Veteran recalls memories

Published 12:00 am Monday, December 2, 2002

It's an old-fashioned love story that only the post-World War II generation can truly appreciate.

The plot is simple: an American GI helps a refugee family and a life-long friendship is created.

Amidst the rubble of one war and just before another was about to start, random acts of kindness by the American forged a friendship that would be bent but not broken.

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Wayne Nemitz of Austin has the details.

"The other day (early November this year) the door bell rang and it was a lady from Germany," he said. "Hannelore was her name. She was looking for Les Nemitz."

So begins the strange and touching account of a post-World War II friendship.

According to Wayne Nemitz, he told the woman at his door, Les Nemitz was his uncle. "He grew up next door to me on Padden Avenue near the fairgrounds," Wayne said.

Les Nemitz is five years older than his nephew, Wayne, and the youngest brother of Wayne's father. The ex-Marine now lives in Vancouver, Wash.

The stranger was surprised. "We were just in Vancouver!" she exclaimed and her tale of trying to reunite the ex-GI with her family unraveled.

According to the woman, her mother told her to go to Austin, Minn. and look for Les Nemitz.

When the woman got to SPAMTown USA, she saw the Nemitz's Book Store sign, but the business was closed. She went next door to Bonnie's Hallmark, where owner Bonnie Mogen was at work. Mrs. Mogen referred her to Wayne Nemitz and more of the story unfolded when the visitor from Germany recounted how Les Nemitz was instrumental in helping her immigrate to America from war-torn Germany as a child.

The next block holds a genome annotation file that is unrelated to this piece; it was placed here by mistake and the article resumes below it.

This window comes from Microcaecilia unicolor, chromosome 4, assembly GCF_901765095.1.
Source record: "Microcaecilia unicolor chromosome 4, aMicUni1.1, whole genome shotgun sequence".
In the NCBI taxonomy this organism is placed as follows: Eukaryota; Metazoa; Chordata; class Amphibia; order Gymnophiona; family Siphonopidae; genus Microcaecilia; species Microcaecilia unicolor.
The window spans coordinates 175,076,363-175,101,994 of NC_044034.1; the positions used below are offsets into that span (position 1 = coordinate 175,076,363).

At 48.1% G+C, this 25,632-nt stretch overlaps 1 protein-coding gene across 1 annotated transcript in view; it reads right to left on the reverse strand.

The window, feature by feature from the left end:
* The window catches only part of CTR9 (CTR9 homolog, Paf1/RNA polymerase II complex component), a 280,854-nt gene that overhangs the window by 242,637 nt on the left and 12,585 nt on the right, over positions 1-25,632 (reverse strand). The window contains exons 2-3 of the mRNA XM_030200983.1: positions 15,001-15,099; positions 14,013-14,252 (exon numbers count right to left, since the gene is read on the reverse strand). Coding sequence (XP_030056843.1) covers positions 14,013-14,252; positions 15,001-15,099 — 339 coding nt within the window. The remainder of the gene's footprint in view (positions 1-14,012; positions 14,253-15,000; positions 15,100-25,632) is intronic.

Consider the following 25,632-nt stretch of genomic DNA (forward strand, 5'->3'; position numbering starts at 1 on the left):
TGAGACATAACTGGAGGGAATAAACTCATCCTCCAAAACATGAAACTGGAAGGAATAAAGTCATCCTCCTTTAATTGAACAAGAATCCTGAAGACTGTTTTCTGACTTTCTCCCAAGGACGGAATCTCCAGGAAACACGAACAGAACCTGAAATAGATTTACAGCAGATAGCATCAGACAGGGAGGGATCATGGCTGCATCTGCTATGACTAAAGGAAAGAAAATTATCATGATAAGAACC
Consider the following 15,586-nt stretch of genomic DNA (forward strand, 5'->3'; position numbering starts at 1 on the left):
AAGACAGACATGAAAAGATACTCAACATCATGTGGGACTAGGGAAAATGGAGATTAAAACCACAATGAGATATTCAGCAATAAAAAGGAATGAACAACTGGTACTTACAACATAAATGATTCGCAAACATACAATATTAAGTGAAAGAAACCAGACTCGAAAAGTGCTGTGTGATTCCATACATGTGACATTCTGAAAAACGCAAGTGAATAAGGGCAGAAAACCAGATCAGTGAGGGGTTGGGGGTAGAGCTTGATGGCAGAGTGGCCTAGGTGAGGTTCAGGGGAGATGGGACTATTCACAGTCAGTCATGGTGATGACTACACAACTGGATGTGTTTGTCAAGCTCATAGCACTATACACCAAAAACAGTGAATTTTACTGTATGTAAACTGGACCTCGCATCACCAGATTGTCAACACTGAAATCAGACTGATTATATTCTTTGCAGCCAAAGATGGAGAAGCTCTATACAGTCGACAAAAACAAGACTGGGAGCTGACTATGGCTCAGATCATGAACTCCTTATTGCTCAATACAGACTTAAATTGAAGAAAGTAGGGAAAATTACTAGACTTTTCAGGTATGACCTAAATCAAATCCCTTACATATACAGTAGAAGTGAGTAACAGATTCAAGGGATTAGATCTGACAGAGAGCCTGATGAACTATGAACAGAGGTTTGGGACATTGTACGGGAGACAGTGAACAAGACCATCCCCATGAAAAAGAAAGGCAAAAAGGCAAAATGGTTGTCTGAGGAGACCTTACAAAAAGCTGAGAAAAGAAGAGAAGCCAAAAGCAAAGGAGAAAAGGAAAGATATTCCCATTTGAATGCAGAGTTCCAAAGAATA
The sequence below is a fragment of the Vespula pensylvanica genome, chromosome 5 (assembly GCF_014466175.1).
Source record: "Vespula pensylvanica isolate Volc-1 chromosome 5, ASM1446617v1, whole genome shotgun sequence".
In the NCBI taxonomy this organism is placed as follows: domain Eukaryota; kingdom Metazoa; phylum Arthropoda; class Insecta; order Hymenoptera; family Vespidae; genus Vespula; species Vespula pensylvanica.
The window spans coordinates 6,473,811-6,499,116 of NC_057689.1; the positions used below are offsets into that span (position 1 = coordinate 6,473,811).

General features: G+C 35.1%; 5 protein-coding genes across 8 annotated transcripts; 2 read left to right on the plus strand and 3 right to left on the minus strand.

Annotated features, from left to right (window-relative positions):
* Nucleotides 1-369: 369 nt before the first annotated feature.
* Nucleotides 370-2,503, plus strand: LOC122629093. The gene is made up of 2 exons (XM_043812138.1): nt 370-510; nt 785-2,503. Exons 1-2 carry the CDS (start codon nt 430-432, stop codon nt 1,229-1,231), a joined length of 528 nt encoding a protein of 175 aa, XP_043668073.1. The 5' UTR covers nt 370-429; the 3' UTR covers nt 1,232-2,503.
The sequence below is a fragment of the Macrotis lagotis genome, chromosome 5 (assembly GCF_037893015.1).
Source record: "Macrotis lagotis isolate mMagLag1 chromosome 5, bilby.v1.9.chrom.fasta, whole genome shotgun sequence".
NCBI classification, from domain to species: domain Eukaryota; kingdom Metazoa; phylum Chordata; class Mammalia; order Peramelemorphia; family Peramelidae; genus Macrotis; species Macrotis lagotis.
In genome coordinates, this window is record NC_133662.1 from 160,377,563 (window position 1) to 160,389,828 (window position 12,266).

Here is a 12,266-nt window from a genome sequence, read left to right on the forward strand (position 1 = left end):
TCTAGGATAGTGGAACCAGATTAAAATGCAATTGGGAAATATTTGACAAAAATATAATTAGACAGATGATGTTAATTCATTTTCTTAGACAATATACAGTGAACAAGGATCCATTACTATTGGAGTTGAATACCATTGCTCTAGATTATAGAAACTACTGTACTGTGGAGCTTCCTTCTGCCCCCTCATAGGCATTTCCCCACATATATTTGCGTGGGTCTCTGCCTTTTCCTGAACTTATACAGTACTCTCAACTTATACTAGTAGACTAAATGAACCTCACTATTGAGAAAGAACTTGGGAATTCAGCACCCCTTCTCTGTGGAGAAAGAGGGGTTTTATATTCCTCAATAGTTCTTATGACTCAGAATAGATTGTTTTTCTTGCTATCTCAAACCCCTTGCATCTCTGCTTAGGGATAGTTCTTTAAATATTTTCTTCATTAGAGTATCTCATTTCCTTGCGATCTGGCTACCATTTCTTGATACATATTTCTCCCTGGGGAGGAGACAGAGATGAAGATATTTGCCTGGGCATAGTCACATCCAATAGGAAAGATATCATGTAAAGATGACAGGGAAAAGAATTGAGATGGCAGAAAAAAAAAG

"He was stationed there in 1949," said Wayne. "He brought them food and cigarettes. They could trade the cigarettes for more food."

The woman said her mother, Lydia Korner, will soon celebrate her 80th birthday and wanted to meet Les Nemitz, who helped the refugees from World War II and fly him to Germany to help her celebrate.

Les Nemitz, the Marine, had a motorcycle and he got to know Fritz, a brother of Hannelore and also a cyclist, in Germany. The pair became friends and the German invited the American home to meet his family.

The American GI was stationed in Germany for three years, His sisters sent dresses to him to give to the German family recovering from the war and bracing for the division of Germany to come during the Cold War.

Lydia Korner's daughter, Hannelore, who came to Austin to find the man who had befriended her family, was only a little girl of five when Les Nemitz was in her family's home.

Today, the little girl is a middle-aged woman, who is married to Al Tymachak. The couple lives in Hollister, Calif.

With Austin's Wayne Nemitz's help, she has located the American soldier who helped her mother and her family survive as refugees after World War II.

Lee Bonorden can be contacted at 434-2232 or by e-mail at